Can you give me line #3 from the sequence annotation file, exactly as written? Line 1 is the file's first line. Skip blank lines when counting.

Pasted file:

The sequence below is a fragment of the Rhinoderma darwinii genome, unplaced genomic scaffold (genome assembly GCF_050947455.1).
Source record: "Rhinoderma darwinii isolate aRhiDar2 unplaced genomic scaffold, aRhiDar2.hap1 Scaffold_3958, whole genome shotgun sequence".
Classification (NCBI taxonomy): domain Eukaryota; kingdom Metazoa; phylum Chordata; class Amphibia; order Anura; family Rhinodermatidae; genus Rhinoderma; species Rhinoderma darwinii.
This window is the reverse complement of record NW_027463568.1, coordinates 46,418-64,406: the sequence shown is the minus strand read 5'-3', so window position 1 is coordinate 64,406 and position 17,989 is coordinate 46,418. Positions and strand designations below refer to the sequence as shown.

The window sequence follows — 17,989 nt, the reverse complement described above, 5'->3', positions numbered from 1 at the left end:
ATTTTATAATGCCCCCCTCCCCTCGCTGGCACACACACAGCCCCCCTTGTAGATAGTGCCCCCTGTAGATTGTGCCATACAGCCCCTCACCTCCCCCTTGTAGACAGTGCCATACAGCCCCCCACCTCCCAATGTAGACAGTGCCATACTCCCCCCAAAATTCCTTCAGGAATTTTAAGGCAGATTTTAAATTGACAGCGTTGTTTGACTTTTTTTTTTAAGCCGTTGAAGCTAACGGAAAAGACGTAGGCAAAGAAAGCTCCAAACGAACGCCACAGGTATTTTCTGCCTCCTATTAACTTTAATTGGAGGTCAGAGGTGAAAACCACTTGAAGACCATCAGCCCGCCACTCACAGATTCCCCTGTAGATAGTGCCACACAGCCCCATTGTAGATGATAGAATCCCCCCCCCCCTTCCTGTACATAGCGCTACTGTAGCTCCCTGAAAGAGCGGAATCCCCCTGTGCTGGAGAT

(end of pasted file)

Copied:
Classification (NCBI taxonomy): domain Eukaryota; kingdom Metazoa; phylum Chordata; class Amphibia; order Anura; family Rhinodermatidae; genus Rhinoderma; species Rhinoderma darwinii.